Limits...
Cyclin E uses Cdc6 as a chromatin-associated receptor required for DNA replication.

Furstenthal L, Kaiser BK, Swanson C, Jackson PK - J. Cell Biol. (2001)

Bottom Line: In the third phase, cyclin E is phosphorylated, and the cyclin E--Cdk2 complex is displaced from chromatin in mitosis.In vitro, mitogen-activated protein kinase and especially cyclin B--Cdc2, but not the polo-like kinase 1, remove cyclin E--Cdk2 from chromatin.Rebinding of hyperphosphorylated cyclin E--Cdk2 to interphase chromatin requires dephosphorylation, and the Cdk kinase-directed Cdc14 phosphatase is sufficient for this dephosphorylation in vitro.

View Article: PubMed Central - PubMed

Affiliation: Department of Pathology, Stangford University School of Medicine, Palo Alto, California 94305, USA.

ABSTRACT
Using an in vitro chromatin assembly assay in Xenopus egg extract, we show that cyclin E binds specifically and saturably to chromatin in three phases. In the first phase, the origin recognition complex and Cdc6 prereplication proteins, but not the minichromosome maintenance complex, are necessary and biochemically sufficient for ATP-dependent binding of cyclin E--Cdk2 to DNA. We find that cyclin E binds the NH(2)-terminal region of Cdc6 containing Cy--Arg-X-Leu (RXL) motifs. Cyclin E proteins with mutated substrate selection (Met-Arg-Ala-Ile-Leu; MRAIL) motifs fail to bind Cdc6, fail to compete with endogenous cyclin E--Cdk2 for chromatin binding, and fail to rescue replication in cyclin E--depleted extracts. Cdc6 proteins with mutations in the three consensus RXL motifs are quantitatively deficient for cyclin E binding and for rescuing replication in Cdc6-depleted extracts. Thus, the cyclin E--Cdc6 interaction that localizes the Cdk2 complex to chromatin is important for DNA replication. During the second phase, cyclin E--Cdk2 accumulates on chromatin, dependent on polymerase activity. In the third phase, cyclin E is phosphorylated, and the cyclin E--Cdk2 complex is displaced from chromatin in mitosis. In vitro, mitogen-activated protein kinase and especially cyclin B--Cdc2, but not the polo-like kinase 1, remove cyclin E--Cdk2 from chromatin. Rebinding of hyperphosphorylated cyclin E--Cdk2 to interphase chromatin requires dephosphorylation, and the Cdk kinase-directed Cdc14 phosphatase is sufficient for this dephosphorylation in vitro. These three phases of cyclin E association with chromatin may facilitate the diverse activities of cyclin E--Cdk2 in initiating replication, blocking rereplication, and allowing resetting of origins after mitosis.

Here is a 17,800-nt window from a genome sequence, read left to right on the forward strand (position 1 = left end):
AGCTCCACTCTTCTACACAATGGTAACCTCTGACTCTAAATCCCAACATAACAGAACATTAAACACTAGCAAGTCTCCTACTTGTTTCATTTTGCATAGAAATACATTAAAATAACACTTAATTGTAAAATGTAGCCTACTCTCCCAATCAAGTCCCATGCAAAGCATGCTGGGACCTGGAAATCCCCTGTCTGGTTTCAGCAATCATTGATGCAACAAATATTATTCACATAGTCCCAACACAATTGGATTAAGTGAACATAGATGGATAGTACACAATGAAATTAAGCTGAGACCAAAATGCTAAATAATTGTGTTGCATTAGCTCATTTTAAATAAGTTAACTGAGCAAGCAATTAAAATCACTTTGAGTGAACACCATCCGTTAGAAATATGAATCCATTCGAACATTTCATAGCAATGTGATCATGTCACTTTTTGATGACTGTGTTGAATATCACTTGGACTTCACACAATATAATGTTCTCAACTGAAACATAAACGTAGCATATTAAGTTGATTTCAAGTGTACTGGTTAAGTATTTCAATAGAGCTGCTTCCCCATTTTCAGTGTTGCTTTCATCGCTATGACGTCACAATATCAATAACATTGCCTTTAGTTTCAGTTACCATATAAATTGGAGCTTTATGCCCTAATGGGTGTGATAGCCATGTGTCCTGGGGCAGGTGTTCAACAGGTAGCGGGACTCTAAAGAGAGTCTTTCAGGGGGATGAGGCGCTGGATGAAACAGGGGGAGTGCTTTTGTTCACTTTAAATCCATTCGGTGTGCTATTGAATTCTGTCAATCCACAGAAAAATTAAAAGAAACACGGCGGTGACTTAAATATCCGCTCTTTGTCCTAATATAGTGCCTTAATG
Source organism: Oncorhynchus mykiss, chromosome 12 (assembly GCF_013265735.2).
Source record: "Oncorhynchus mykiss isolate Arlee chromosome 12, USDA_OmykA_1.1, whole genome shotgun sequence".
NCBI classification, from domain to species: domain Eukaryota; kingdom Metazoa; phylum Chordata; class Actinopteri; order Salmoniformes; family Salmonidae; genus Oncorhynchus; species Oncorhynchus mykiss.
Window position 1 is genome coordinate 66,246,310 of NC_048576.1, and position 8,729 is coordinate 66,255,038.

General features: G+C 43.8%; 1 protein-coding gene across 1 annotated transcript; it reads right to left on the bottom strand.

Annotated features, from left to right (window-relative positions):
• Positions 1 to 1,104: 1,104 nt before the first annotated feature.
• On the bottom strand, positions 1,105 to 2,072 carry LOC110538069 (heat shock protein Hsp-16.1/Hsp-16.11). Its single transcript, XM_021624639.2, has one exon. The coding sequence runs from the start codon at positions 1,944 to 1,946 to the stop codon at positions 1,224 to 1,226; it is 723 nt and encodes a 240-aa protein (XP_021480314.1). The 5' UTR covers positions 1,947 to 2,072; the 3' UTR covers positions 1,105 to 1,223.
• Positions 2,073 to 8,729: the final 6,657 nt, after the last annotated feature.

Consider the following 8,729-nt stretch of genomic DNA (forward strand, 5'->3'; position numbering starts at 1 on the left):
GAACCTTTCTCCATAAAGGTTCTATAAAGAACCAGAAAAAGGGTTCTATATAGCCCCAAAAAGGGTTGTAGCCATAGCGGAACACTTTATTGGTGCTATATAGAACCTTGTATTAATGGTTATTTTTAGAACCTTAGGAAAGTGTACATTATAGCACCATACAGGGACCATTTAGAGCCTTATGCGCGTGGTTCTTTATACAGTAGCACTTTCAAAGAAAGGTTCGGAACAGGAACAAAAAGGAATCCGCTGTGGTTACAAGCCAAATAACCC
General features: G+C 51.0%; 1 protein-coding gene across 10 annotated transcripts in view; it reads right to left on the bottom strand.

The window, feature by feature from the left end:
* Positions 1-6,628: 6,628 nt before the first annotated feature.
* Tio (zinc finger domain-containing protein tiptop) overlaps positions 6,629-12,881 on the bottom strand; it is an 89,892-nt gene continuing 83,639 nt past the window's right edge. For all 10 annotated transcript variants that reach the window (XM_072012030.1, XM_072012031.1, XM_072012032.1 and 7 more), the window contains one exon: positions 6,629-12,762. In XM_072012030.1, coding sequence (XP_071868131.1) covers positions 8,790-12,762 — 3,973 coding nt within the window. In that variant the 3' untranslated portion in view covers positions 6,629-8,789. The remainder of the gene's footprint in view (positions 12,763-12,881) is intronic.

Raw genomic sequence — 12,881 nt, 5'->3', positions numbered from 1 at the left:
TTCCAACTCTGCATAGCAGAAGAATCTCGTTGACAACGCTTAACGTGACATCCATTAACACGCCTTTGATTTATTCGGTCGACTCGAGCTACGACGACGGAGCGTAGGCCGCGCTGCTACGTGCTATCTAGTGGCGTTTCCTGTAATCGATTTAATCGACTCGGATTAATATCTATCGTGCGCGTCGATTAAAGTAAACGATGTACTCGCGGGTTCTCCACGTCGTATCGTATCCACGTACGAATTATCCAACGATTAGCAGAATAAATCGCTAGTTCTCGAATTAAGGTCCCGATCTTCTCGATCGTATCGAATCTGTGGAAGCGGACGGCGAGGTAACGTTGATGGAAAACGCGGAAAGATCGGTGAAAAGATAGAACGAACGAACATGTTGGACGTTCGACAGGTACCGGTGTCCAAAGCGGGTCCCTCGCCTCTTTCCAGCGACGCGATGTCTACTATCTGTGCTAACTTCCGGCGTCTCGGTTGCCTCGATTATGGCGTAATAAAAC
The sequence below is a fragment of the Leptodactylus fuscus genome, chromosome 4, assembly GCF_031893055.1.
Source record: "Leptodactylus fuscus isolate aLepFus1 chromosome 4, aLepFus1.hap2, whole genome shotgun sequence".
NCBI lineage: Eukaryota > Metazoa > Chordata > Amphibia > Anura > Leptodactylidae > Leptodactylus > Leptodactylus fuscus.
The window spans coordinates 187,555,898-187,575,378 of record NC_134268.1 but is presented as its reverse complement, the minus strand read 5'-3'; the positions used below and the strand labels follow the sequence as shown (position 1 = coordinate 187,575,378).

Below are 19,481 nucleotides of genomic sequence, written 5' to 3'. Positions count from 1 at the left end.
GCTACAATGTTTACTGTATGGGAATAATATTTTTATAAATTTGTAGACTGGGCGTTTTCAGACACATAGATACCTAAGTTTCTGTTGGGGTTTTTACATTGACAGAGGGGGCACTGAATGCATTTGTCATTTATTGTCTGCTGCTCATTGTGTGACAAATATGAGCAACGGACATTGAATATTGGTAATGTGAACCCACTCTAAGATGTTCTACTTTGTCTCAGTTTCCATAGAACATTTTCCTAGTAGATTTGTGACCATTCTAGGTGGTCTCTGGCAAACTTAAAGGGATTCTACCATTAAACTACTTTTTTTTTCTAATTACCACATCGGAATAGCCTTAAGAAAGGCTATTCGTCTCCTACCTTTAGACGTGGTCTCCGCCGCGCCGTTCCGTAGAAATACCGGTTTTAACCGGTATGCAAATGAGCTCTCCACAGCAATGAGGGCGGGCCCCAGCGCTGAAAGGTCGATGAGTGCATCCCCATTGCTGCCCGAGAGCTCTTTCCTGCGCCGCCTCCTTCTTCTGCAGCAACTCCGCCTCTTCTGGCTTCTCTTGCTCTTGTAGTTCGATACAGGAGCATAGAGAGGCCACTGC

Show MeSH

Related in: MedlinePlus

Cdc14 reverses the inability of mitotic hyperphosphorylated cyclin E to bind to chromatin. (A) Interphase extract (lanes 1–4) or mitotic extract stabilized by the addition of nondestructible cyclin B (lanes 5–8) was supplemented with buffer (lanes 1 and 4), 10 μM okadaic acid (OA; lanes 2 and 6), 1 μM GST–Cdc14 (lanes 3 and 7), or both okadaic acid and Cdc14 (lanes 4 and 8) and incubated at 23°C for 30 min. Reactions were stopped by adding sample buffer, proteins were resolved by SDS-PAGE, and Western blots were performed with cyclin E antibodies to detect the various phosphorylated forms of cyclin E. (B) Baculovirus-expressed Xenopus cyclin E–Cdk2 in an autohyperphosphorylated form was mixed with buffer (lane 2), increasing concentrations of the CIP phosphatase (lanes 3–5), or increasing concentrations of GST–Cdc14 (lanes 6–8) for 30 min. Untreated HSS (lane 1) and treated samples were resolved by SDS-PAGE and analyzed by Western blotting with antibodies to cyclin E (top). The samples in lanes 2–8 were incubated with λ DNA templates and a small amount of HSS (bottom). Assembled chromatin was isolated by sedimentation, and proteins were resolved by SDS-PAGE and analyzed by Western blotting with anti–cyclin E antibodies. The sample in lane 1 is HSS that was not treated (NT).
© Copyright Policy
Related In: Results  -  Collection


getmorefigures.php?uid=PMC2199215&req=5